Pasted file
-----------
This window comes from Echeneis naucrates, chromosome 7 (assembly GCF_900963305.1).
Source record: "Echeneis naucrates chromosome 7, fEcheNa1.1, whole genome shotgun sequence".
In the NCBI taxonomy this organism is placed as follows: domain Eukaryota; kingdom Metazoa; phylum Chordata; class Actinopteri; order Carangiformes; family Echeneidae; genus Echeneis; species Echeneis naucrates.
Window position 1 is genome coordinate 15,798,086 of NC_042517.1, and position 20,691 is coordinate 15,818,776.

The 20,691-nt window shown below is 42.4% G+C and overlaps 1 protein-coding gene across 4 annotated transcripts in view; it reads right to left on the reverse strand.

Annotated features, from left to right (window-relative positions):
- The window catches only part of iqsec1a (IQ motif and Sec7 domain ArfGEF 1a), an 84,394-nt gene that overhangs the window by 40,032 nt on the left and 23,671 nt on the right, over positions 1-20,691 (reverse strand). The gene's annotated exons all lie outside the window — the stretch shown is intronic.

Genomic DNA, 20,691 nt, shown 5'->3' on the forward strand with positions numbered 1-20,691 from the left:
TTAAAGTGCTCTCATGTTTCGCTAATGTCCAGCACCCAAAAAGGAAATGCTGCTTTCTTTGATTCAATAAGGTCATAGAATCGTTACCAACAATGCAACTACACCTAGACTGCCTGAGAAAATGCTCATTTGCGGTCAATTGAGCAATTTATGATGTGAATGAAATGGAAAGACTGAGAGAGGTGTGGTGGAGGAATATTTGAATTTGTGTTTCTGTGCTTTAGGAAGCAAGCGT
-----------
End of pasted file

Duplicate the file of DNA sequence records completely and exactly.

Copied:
This window comes from Echeneis naucrates, chromosome 7 (assembly GCF_900963305.1).
Source record: "Echeneis naucrates chromosome 7, fEcheNa1.1, whole genome shotgun sequence".
In the NCBI taxonomy this organism is placed as follows: domain Eukaryota; kingdom Metazoa; phylum Chordata; class Actinopteri; order Carangiformes; family Echeneidae; genus Echeneis; species Echeneis naucrates.
Window position 1 is genome coordinate 15,798,086 of NC_042517.1, and position 20,691 is coordinate 15,818,776.

The 20,691-nt window shown below is 42.4% G+C and overlaps 1 protein-coding gene across 4 annotated transcripts in view; it reads right to left on the reverse strand.

Annotated features, from left to right (window-relative positions):
- The window catches only part of iqsec1a (IQ motif and Sec7 domain ArfGEF 1a), an 84,394-nt gene that overhangs the window by 40,032 nt on the left and 23,671 nt on the right, over positions 1-20,691 (reverse strand). The gene's annotated exons all lie outside the window — the stretch shown is intronic.

Genomic DNA, 20,691 nt, shown 5'->3' on the forward strand with positions numbered 1-20,691 from the left:
TTAAAGTGCTCTCATGTTTCGCTAATGTCCAGCACCCAAAAAGGAAATGCTGCTTTCTTTGATTCAATAAGGTCATAGAATCGTTACCAACAATGCAACTACACCTAGACTGCCTGAGAAAATGCTCATTTGCGGTCAATTGAGCAATTTATGATGTGAATGAAATGGAAAGACTGAGAGAGGTGTGGTGGAGGAATATTTGAATTTGTGTTTCTGTGCTTTAGGAAGCAAGCGT